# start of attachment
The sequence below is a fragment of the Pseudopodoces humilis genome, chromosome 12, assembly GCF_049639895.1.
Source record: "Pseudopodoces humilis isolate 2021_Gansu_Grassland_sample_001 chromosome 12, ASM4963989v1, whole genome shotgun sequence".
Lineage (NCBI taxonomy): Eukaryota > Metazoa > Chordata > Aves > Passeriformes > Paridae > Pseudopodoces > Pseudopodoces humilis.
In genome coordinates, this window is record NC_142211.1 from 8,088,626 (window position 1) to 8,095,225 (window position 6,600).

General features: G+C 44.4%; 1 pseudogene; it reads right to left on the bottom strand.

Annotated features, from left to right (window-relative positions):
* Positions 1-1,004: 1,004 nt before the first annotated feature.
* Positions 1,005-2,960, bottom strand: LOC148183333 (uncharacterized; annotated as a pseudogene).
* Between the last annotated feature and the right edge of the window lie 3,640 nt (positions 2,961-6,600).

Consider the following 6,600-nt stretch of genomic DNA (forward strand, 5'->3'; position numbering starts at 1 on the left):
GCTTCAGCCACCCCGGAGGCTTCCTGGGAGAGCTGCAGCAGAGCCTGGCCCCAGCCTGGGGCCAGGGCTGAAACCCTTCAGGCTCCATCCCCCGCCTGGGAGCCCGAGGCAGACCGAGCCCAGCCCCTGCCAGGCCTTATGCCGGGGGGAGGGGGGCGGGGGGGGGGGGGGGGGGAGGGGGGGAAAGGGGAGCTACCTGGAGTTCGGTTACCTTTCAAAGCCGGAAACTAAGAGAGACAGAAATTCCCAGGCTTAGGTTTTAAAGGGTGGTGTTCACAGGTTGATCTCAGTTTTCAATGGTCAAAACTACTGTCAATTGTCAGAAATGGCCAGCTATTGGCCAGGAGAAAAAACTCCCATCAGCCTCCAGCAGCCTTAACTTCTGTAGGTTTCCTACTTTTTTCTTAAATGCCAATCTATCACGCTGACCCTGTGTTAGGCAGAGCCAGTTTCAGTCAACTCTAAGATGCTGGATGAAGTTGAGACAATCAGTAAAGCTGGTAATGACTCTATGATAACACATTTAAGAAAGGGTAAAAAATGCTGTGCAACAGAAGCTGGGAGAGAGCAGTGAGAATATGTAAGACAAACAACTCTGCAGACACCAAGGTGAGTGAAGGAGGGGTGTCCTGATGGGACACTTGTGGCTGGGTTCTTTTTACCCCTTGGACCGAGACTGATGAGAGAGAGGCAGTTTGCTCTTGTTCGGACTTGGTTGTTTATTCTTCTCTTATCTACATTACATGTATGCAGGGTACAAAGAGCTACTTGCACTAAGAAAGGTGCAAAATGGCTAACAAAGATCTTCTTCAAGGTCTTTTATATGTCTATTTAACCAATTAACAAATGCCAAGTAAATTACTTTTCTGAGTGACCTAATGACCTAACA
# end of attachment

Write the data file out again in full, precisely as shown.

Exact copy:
The sequence below is a fragment of the Pseudopodoces humilis genome, chromosome 12, assembly GCF_049639895.1.
Source record: "Pseudopodoces humilis isolate 2021_Gansu_Grassland_sample_001 chromosome 12, ASM4963989v1, whole genome shotgun sequence".
Lineage (NCBI taxonomy): Eukaryota > Metazoa > Chordata > Aves > Passeriformes > Paridae > Pseudopodoces > Pseudopodoces humilis.
In genome coordinates, this window is record NC_142211.1 from 8,088,626 (window position 1) to 8,095,225 (window position 6,600).

General features: G+C 44.4%; 1 pseudogene; it reads right to left on the bottom strand.

Annotated features, from left to right (window-relative positions):
* Positions 1-1,004: 1,004 nt before the first annotated feature.
* Positions 1,005-2,960, bottom strand: LOC148183333 (uncharacterized; annotated as a pseudogene).
* Between the last annotated feature and the right edge of the window lie 3,640 nt (positions 2,961-6,600).

Consider the following 6,600-nt stretch of genomic DNA (forward strand, 5'->3'; position numbering starts at 1 on the left):
GCTTCAGCCACCCCGGAGGCTTCCTGGGAGAGCTGCAGCAGAGCCTGGCCCCAGCCTGGGGCCAGGGCTGAAACCCTTCAGGCTCCATCCCCCGCCTGGGAGCCCGAGGCAGACCGAGCCCAGCCCCTGCCAGGCCTTATGCCGGGGGGAGGGGGGCGGGGGGGGGGGGGGGGGGAGGGGGGGAAAGGGGAGCTACCTGGAGTTCGGTTACCTTTCAAAGCCGGAAACTAAGAGAGACAGAAATTCCCAGGCTTAGGTTTTAAAGGGTGGTGTTCACAGGTTGATCTCAGTTTTCAATGGTCAAAACTACTGTCAATTGTCAGAAATGGCCAGCTATTGGCCAGGAGAAAAAACTCCCATCAGCCTCCAGCAGCCTTAACTTCTGTAGGTTTCCTACTTTTTTCTTAAATGCCAATCTATCACGCTGACCCTGTGTTAGGCAGAGCCAGTTTCAGTCAACTCTAAGATGCTGGATGAAGTTGAGACAATCAGTAAAGCTGGTAATGACTCTATGATAACACATTTAAGAAAGGGTAAAAAATGCTGTGCAACAGAAGCTGGGAGAGAGCAGTGAGAATATGTAAGACAAACAACTCTGCAGACACCAAGGTGAGTGAAGGAGGGGTGTCCTGATGGGACACTTGTGGCTGGGTTCTTTTTACCCCTTGGACCGAGACTGATGAGAGAGAGGCAGTTTGCTCTTGTTCGGACTTGGTTGTTTATTCTTCTCTTATCTACATTACATGTATGCAGGGTACAAAGAGCTACTTGCACTAAGAAAGGTGCAAAATGGCTAACAAAGATCTTCTTCAAGGTCTTTTATATGTCTATTTAACCAATTAACAAATGCCAAGTAAATTACTTTTCTGAGTGACCTAATGACCTAACA